In 1894, Edouard Michelin, the fine artist of a gifted family, looked at a pile of tyres and said to his engineer brother André: “With arms and legs, that would look like a man.”
Four years later, the French cartoonist O’Galop drew a roly-poly white figure with the caption “Nunc est Bibendum” (now let us drink) and Bibendum, or the Michelin man, who drank up any obstacles on the road, was born.
One hundred and 21 years on, he is still earning his keep as one of the most successful advertising creations of all time. Visitors, some with mini-Bibendum figures sitting on the dashboards in their awaiting cars with their Michelin tyres, are cheerfully paying the 9.50 euros entrance fee for an exhibition, which is a slice of industrial history and the modern-day incarnation of the Michelin family’s marketing nous.
You could say it’s a regional skill as the nearby Volvic factory has made a fortune out of brilliantly marketing drinking water.
The two Michelin brothers André and Edouard took over the family rubber business in 1889 and swiftly concluded that making transport run on inflated rubber tyres rather than the solid wheels prevalent at the time would revolutionise comfort and safety.
They embarked on a series of inspired innovations, such as the detachable tyre that transformed cycling, and on convincing the public the Michelin way was right. Apart from relying on the popular appeal of Bibendum, they organised races, stunts, prizes and a developed factory work ethic that combined U.S.-inspired principles of mass production – or Taylorism – with French-style paternalism in the form of health care, sports facilities and social housing for the workers. Known as Bibs, after Bibendum, they lived in streets with uplifting names, such as Rue du Courage.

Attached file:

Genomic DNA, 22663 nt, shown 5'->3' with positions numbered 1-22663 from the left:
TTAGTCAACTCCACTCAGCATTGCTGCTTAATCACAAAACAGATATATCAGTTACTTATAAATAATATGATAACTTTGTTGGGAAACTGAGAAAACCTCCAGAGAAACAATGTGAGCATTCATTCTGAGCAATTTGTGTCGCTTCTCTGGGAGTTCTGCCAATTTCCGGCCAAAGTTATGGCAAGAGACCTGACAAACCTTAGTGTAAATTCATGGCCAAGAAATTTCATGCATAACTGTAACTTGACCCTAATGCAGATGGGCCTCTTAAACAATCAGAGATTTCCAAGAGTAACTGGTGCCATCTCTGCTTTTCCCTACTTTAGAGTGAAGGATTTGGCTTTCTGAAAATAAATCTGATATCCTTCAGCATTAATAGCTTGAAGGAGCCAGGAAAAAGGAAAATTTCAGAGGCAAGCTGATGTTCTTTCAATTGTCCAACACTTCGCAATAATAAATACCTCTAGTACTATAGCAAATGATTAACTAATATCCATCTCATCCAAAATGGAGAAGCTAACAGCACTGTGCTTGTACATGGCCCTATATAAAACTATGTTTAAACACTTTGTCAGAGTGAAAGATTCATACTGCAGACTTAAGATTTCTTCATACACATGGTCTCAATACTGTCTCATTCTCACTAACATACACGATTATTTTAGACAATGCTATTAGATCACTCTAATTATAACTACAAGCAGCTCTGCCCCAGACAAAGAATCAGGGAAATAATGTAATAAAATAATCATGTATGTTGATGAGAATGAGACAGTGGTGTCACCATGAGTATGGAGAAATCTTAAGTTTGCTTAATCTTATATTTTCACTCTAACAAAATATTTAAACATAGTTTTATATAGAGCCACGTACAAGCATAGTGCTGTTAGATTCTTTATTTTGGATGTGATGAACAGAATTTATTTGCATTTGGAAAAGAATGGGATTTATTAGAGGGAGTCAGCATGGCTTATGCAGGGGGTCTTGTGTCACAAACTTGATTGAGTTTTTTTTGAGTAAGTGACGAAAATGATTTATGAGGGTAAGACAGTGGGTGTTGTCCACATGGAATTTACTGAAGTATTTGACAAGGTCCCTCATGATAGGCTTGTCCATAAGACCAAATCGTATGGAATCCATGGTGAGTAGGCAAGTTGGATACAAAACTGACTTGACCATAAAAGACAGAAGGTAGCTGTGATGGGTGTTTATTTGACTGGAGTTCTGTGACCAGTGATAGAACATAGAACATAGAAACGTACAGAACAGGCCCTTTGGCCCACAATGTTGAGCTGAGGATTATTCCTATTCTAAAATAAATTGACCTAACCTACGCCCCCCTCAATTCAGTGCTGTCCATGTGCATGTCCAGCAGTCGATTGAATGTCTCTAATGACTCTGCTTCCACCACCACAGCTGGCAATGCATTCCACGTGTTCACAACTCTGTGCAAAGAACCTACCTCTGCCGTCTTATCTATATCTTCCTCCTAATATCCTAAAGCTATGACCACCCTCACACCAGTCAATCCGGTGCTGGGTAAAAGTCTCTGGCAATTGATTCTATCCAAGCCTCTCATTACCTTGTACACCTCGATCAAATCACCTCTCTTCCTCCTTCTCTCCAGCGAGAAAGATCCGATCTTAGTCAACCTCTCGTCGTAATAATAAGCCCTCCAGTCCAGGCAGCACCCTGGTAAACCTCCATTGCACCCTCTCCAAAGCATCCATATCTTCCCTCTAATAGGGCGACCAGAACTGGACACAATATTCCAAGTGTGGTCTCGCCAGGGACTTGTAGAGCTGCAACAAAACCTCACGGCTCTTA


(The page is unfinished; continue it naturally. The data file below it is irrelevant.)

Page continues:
Michelin still dominates the central French town of Clermont-Ferrand. Its 2,000 square metres “Michelin Adventure” exhibition is set in a factory building, typical of the early 20th-century industrial style with a saw-tooth roof, between the university and cathedral city of Clermont and Montferrand, once a separate episcopal town.
At the entrance, we encounter the world’s biggest tyre, capable of carrying a 600-ton truck. We then work our way through all the other forms of transportation that have run on Michelin.
One of the most extraordinary is the Micheline, which the engineer André dreamt up after a particularly uncomfortable train journey. An elongated car designed to run on rail tracks, it could glide along at hair-raising speeds while passengers held on to their coffee cups.
In this case, even André’s belief in the Micheline couldn’t bring about international success, although it has been revived as a tourist draw in the former French colony of Madagascar, as we learn from a romanticised film account as we sit in a model Micheline.
More often than not, the brothers’ enthusiasm prevailed. A cheeky publicity stunt in Paris that allowed pigs to be transported on comfortable Michelin tyres drew attention to the absurdity that human omnibus passengers still had to be jolted along on hard wheels.
Another example of advertising bravado was the Michelin Special Prize that promoted the idea of Michelin tyres on aircraft. To win 100,000 French francs, a pilot had to fly around the Arc de Triomphe in Paris, then to Clermont-Ferrand and to land successfully on the summit of the Puy de Dome, the extinct volcano that can be seen from much of the Auvergne and especially from Clermont-Ferrand.
If such feats of daring could be dismissed as gimmicks, the Michelin maps and guides are of enduring usefulness. They evolved naturally from André Michelin’s work as a cartographer and the enquiries of the elite group of car owners around the turn of the 20th-century in France, who looked to Michelin for advice on their journeys.
The rest is history – history through rose-tinted Michelin eyes, but compelling nonetheless.
Barbara Lewis © 2019.